ROME, March 20, 2014 ( – A municipality of Rome has proposed to ban the observance of Father’s Day in Ugo Bartolomei kindergarten in cases where a child might come from a lesbian same-sex family. The decision by Rome’s Municipality II has raised the ire of parents, a large group of whom launched a complaint at city hall.

The municipal commissioner has agreed, saying, “I feel I share the disappointment of these families.” Councillor Gloria Pasquali of the municipal education policies office, said, “It is not a matter of despising someone, but I do not think it is correct to change the schedule of school activities.” She added that Fathers’ Day could be considered educational “for those with no dad.”

The school had met with a city psychologist and decided to change the name of Father’s Day to “name the two parties not as parental figures, but the family as a whole,” or to arrange a “festival for spring.” Finally they took the decision to keep Mother’s Day but to organize a more “generic” family holiday for March 19th. Father’s Day is popular in Italy since it coincides, on March 19th, with the feast of St. Joseph, who is widely honoured in Italian society as a model of fatherhood.


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In their complaint, the parents said “that it is a strange kind of political correctness and tolerance in which, not to ‘discriminate’ against a child, you end up discriminating against 30, depriving them of a time to which they are entitled.”

“What kind of pedagogy is brought forward which is based on the concealment of a natural principle, and a deep and wonderful truth, such as that every child is born of love and union of a mom and a dad.”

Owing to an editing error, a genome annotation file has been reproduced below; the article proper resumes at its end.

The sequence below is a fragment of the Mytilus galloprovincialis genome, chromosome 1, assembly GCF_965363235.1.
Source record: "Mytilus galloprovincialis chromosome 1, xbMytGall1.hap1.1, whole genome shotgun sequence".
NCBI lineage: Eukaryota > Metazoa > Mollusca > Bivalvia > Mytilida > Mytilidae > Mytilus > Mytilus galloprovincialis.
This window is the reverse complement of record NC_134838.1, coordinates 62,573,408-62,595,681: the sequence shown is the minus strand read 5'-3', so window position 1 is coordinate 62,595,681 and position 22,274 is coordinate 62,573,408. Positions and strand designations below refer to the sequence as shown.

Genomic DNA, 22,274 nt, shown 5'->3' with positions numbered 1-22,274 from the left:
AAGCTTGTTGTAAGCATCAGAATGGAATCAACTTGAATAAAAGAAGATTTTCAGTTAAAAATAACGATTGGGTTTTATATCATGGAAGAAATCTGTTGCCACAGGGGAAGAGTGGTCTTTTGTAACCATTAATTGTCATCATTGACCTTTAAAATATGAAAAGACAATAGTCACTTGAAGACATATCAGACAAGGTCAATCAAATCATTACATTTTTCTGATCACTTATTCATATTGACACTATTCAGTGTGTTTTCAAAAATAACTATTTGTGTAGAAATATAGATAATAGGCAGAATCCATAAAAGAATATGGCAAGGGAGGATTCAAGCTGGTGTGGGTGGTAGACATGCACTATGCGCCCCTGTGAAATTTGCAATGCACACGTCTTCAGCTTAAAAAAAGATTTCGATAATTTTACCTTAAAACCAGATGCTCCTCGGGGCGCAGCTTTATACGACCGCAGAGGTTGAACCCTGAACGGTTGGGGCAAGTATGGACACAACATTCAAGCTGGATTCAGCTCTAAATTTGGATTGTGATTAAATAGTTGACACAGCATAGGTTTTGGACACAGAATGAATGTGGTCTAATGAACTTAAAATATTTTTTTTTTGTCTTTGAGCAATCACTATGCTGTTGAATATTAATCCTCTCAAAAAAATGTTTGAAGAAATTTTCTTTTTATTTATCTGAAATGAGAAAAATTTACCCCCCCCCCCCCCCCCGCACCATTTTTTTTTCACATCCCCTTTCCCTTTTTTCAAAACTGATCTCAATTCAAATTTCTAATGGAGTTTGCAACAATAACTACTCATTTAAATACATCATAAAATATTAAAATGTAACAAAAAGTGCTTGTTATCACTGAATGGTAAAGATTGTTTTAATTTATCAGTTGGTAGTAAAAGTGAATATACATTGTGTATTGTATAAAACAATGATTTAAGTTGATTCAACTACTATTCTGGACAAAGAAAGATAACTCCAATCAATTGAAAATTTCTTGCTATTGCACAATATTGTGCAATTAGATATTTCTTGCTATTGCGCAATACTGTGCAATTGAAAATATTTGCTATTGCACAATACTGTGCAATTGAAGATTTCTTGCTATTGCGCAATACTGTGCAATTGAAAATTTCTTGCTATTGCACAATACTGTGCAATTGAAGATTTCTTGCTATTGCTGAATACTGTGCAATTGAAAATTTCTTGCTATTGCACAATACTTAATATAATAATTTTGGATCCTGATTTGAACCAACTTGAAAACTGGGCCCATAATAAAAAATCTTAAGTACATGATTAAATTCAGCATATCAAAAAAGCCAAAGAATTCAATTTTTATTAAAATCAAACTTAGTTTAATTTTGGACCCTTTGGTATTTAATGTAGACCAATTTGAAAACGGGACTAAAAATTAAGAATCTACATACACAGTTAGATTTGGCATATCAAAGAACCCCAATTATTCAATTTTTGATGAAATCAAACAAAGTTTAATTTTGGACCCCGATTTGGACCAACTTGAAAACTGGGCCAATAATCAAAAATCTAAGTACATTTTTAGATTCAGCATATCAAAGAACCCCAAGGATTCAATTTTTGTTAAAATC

Giuseppina La Delfa, president of Rainbow Families, a mother of two children who lives with a same-sex partner, told Corriere della Sera, “We homosexual parents are mothers or fathers and we want no foreclosure on celebrating dads and moms, grandmothers and grandfathers. Indeed, we are in favor.” But La Delfa added that a “problem arises when a teacher is reciting the poem: ‘How beautiful is my dad’ to a child who has two moms.”

Emma Ciccarelli, president of the Forum of the Family Associations of Lazio, said, “What is important to us is not the controversy … but the welfare of the child in question. How may other children live in Italy without having both their parents? I think of the many orphaned children or children of separated parents.”

“And after that, what? Do we also delete Mother’s Day for all the reverse cases?”


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